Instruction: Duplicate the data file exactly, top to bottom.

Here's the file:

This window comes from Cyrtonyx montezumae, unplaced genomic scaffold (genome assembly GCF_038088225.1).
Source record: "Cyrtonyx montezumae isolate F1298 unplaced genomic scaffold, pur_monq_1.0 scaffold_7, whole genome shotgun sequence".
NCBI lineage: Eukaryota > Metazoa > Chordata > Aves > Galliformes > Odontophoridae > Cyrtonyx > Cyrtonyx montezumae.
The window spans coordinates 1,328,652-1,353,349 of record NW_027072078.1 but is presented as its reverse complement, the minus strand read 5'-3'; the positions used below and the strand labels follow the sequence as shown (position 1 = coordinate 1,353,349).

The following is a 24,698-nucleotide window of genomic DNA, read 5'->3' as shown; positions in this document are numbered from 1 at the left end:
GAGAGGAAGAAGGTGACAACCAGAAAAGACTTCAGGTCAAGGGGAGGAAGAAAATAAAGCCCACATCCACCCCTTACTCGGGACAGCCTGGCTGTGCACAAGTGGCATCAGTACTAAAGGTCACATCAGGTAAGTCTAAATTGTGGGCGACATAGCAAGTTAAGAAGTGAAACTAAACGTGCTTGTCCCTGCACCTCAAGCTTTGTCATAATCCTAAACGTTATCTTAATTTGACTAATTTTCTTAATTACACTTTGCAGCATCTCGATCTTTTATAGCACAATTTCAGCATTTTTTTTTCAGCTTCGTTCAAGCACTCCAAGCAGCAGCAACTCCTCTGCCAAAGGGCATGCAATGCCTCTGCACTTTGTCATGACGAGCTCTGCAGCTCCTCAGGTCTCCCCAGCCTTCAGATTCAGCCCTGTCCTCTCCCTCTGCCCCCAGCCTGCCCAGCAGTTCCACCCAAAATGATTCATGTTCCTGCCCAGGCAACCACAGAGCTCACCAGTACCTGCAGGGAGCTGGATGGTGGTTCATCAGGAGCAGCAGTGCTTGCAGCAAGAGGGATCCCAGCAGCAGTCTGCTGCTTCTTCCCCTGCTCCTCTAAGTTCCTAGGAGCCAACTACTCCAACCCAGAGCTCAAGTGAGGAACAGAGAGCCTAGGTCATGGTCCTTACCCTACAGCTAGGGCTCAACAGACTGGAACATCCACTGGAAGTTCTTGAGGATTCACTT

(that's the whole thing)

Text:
This window comes from Cyrtonyx montezumae, unplaced genomic scaffold (genome assembly GCF_038088225.1).
Source record: "Cyrtonyx montezumae isolate F1298 unplaced genomic scaffold, pur_monq_1.0 scaffold_7, whole genome shotgun sequence".
NCBI lineage: Eukaryota > Metazoa > Chordata > Aves > Galliformes > Odontophoridae > Cyrtonyx > Cyrtonyx montezumae.
The window spans coordinates 1,328,652-1,353,349 of record NW_027072078.1 but is presented as its reverse complement, the minus strand read 5'-3'; the positions used below and the strand labels follow the sequence as shown (position 1 = coordinate 1,353,349).

The following is a 24,698-nucleotide window of genomic DNA, read 5'->3' as shown; positions in this document are numbered from 1 at the left end:
GAGAGGAAGAAGGTGACAACCAGAAAAGACTTCAGGTCAAGGGGAGGAAGAAAATAAAGCCCACATCCACCCCTTACTCGGGACAGCCTGGCTGTGCACAAGTGGCATCAGTACTAAAGGTCACATCAGGTAAGTCTAAATTGTGGGCGACATAGCAAGTTAAGAAGTGAAACTAAACGTGCTTGTCCCTGCACCTCAAGCTTTGTCATAATCCTAAACGTTATCTTAATTTGACTAATTTTCTTAATTACACTTTGCAGCATCTCGATCTTTTATAGCACAATTTCAGCATTTTTTTTTCAGCTTCGTTCAAGCACTCCAAGCAGCAGCAACTCCTCTGCCAAAGGGCATGCAATGCCTCTGCACTTTGTCATGACGAGCTCTGCAGCTCCTCAGGTCTCCCCAGCCTTCAGATTCAGCCCTGTCCTCTCCCTCTGCCCCCAGCCTGCCCAGCAGTTCCACCCAAAATGATTCATGTTCCTGCCCAGGCAACCACAGAGCTCACCAGTACCTGCAGGGAGCTGGATGGTGGTTCATCAGGAGCAGCAGTGCTTGCAGCAAGAGGGATCCCAGCAGCAGTCTGCTGCTTCTTCCCCTGCTCCTCTAAGTTCCTAGGAGCCAACTACTCCAACCCAGAGCTCAAGTGAGGAACAGAGAGCCTAGGTCATGGTCCTTACCCTACAGCTAGGGCTCAACAGACTGGAACATCCACTGGAAGTTCTTGAGGATTCACTT